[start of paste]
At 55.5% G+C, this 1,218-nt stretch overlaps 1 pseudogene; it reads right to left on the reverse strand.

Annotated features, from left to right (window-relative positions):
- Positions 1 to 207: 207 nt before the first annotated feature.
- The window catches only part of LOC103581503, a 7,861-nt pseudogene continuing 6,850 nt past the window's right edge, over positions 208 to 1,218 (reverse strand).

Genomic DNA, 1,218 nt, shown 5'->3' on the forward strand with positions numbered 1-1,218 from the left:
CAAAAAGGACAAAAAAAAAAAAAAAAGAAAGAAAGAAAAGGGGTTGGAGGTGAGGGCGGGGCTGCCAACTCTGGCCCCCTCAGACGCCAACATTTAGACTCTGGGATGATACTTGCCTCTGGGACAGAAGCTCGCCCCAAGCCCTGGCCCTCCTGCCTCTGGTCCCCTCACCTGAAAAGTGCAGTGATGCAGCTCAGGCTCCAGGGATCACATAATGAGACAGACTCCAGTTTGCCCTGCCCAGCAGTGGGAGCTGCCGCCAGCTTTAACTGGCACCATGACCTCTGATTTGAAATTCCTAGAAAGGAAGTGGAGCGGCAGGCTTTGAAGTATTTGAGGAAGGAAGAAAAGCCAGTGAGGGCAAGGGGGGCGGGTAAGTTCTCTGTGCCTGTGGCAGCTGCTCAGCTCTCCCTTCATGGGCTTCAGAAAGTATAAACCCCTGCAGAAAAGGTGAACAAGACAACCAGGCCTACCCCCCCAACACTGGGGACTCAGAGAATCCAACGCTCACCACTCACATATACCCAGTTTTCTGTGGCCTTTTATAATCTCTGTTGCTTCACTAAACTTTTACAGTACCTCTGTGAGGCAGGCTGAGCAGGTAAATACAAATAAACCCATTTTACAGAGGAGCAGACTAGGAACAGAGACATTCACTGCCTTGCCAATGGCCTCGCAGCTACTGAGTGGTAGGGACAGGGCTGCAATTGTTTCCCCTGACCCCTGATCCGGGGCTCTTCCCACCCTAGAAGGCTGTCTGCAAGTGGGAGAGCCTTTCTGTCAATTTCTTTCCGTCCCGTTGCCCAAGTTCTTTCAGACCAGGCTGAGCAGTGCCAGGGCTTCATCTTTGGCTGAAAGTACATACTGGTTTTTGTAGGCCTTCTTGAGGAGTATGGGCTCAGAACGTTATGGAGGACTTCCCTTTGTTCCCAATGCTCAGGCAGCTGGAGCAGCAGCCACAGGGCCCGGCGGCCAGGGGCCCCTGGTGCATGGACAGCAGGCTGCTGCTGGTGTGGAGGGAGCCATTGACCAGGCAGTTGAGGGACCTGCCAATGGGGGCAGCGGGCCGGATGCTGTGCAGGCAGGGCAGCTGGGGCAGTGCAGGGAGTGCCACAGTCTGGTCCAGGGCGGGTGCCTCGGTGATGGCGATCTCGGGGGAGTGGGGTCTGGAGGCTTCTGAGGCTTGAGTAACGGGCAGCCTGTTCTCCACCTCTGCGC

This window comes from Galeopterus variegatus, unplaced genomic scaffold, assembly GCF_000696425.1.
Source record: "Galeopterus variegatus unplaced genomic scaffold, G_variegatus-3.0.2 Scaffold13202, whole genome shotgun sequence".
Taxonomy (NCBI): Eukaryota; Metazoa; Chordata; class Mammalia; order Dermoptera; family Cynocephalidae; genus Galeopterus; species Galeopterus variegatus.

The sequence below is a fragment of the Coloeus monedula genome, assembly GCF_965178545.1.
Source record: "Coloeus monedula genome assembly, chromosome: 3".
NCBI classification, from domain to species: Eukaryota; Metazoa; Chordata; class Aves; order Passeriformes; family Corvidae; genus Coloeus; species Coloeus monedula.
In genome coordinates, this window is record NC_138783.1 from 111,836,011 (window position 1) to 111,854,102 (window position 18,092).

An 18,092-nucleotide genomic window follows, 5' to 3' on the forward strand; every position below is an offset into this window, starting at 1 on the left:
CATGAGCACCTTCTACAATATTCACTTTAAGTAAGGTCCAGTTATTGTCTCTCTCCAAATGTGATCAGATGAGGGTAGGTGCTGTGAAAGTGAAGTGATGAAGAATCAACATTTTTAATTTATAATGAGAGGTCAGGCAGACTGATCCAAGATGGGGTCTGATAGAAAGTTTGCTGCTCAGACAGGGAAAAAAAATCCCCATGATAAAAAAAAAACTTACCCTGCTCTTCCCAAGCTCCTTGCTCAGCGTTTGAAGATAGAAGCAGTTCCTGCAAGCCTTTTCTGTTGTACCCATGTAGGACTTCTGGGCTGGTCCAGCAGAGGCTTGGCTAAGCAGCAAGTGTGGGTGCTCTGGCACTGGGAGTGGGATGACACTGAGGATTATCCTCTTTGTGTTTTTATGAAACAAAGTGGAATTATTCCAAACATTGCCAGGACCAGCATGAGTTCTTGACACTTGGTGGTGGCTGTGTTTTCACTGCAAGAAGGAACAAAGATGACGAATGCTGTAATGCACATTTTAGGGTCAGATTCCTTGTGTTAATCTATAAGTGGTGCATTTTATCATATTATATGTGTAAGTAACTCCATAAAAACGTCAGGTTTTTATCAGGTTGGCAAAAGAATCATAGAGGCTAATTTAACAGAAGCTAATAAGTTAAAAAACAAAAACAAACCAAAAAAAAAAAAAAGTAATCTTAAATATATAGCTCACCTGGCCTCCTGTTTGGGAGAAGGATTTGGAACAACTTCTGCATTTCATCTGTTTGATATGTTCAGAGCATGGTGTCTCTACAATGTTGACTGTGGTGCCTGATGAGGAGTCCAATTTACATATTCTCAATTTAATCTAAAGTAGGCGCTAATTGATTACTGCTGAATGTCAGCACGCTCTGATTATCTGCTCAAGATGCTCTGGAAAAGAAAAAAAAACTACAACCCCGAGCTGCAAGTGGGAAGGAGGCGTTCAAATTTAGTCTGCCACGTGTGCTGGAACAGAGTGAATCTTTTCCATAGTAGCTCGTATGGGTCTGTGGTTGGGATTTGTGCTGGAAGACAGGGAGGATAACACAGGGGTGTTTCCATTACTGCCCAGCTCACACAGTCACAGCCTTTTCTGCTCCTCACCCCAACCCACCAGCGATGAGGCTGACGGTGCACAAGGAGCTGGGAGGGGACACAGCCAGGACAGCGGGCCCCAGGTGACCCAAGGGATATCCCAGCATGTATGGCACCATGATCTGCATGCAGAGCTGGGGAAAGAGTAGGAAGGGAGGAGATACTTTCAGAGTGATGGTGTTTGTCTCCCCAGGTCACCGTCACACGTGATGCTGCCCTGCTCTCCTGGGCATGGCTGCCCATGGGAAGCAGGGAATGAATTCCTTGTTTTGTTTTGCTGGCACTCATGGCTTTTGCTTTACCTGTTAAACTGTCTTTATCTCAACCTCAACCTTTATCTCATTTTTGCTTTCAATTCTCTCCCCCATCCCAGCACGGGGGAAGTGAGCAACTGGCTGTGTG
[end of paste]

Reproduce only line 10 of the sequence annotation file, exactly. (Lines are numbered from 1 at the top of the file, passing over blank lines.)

The sequence below is a fragment of the Coloeus monedula genome, assembly GCF_965178545.1.